In the 1980s a home computer was viewed as an all-in-one solution that brought the power of NASA or another similarly high-tech company into the home. And each new home or personal computer from Apple
was its own version of that idea. So, if you had a Commodore 64
, you used it to play C64 games and run C64 apps.
Released in 1982, over the course of the ensuing decade - the 1980s - the Commodore 64 became the highest selling home computer of all time. A fact that is in and of itself a testament to a time when the home computer was more like a home console, in that one Commodore 64 or Apple II was identical to another. Also, it speaks to sheer popularity of The C64. Nowadays a PC is rarely branded and almost entirely made-up of varying parts from different manufacturers, so the best-selling computer of all time is still the Commodore 64.
As a computer the Commodore 64 fostered amateur development, through simple-to-learn programming, and due to its low-cost was able to connect to everyday TV sets and support any number of peripherals from printers to joysticks and even cassette tape loaders. The C64
is not a mini-version of the Commodore 64 ala something like the Mini SNES or Mega Drive Mini
or the Mini C64 that debuted in 2018, but instead a full-sized replica that emulates the look and feel of the classic computer.
10 PRINT "Hello, I'm the Commodore 64"
This is something that is immediately felt during the all-important and genuinely fun unboxing side of the installation. We use that term loosely as ‘installing’ is as simple as connecting The C64 up to a modern-day HDTV via HDMI cable and USB/AC power source. First thing, being a replica means that you get the full-sized keyboard build of classic C64 hardware – in a durable shell that has the sort of old-school beige that captures the feel of the 1980s computer. The quality of the keys may not be on-par with modern keyboard tech, but the result is tactile and responsive, and firing up The C64 for the first time you even get the option to load-into BASIC or what’s dubbed Carousel Mode.
"Released in 1982, over the course of the ensuing decade - the 1980s - the Commodore 64 became the highest selling home computer of all time."
The latter, Carousel, will be familiar to those who have had any experience with a mini or retro piece of emulation in recent years. Here you get a menu of games, info, retro box-art, screenshots, that lets you quickly jump straight into one of the 64 classic games on offer (a list that also includes a recently released C64 game) for that immediate plug and play retro gratification. Where The C64 becomes interesting is in its ability to boot straight into BASIC – which is where the Commodore 64’s unique keyboard and alternate key functions begin to make more sense. Especially compared to using a software emulator on a regular desktop PC.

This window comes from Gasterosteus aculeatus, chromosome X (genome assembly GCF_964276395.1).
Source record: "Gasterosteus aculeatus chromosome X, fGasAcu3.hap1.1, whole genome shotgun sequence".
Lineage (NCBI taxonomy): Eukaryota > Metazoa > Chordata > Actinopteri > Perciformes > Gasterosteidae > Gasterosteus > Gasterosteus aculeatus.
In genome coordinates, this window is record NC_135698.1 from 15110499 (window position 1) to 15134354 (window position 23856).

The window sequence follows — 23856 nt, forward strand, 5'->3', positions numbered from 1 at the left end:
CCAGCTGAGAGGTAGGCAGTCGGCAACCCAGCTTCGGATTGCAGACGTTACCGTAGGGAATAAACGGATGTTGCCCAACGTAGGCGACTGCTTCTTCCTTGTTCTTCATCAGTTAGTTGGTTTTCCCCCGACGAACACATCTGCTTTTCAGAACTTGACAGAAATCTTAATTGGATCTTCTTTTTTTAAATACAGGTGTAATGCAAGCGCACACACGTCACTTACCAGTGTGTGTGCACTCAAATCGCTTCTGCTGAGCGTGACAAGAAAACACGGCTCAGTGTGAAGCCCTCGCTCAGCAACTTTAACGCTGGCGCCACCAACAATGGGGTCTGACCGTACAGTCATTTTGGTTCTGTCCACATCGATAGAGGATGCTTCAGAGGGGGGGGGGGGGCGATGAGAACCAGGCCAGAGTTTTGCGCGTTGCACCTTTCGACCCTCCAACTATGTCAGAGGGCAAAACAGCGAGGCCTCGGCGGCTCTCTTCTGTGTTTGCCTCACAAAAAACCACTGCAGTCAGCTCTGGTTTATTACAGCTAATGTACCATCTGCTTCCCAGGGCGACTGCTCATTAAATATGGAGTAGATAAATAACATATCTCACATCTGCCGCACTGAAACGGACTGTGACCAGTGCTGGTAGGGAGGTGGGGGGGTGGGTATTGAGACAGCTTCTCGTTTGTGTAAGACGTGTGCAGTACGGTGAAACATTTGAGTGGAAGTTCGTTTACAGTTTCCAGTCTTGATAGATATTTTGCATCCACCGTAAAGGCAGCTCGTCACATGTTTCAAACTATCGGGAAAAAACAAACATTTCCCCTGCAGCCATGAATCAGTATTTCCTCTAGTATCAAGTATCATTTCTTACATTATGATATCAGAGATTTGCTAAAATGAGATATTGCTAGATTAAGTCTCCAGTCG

The addition of multiple USB ports also allows for loading any and all compatible C64 software or games or anything not covered by the pre-installed library. This feature works wonderfully, but you’ll need to hop into online tutorials both official and unofficial to learn or re-learn how it all works. A beginner’s guide in book form to the C64 and programming would have made for a great bonus pack-in item. But again, all the resources you need are online.
20 LIST Games
Computer Modes (C64 and VIC 20)
Carousel Mode for Game Access (64 Games Pre-Loaded)
Supports 50Hz (Europe) & 60Hz (USA) at 720p HD
Boot to BASIC option
Load your own programs including multi-disk compatibility
Full-Size Working Keyboard
Micro Switch USB Joystick
For the full list of games – head here. There’s a lot on offer including notable classics like California Games, Paradroid, and Impossible Mission – all presented in their original 8-bit glory. Well, dated glory. In terms of graphics, the C64 sits somewhere between the Atari 2600 and the original Nintendo Entertainment System so the heavily pixelated visuals and handful of colours look every bit like something from the early-mid 1980s. Albeit scaled well and running in HD with emulation that from what we could tell by going through the catalogue, is spot-on.
"The addition of multiple USB ports also allows for loading any and all compatible C64 software or games or anything not covered by the pre-installed library."
The included 64 games are a bit lacking though, especially if you plan on using this in Carousel Mode only. The list excludes many of the more well-known Commodore 64 games from the decade. Understandable when you factor in publishing rights and how computer games were released in the ‘80s. Thankfully the expandable nature of the device which has the unit behave and act like an actual Commodore 64 means you can use The C64 to run Lucasfilm Games titles like Maniac Mansion and Zak McKracken and the Alien Mindbenders in addition to Sid Meier’s Pirates! and many others.
The handy official resource page offers guides and tools for quick USB file loading, introductions to programming in C64 BASIC, and other tips for becoming a master in the ways of the Commodore 64. In the end it’s this side of the package, in addition to the solid and retro like-for-like look and feel that make The C64 a great addition to any retro collection.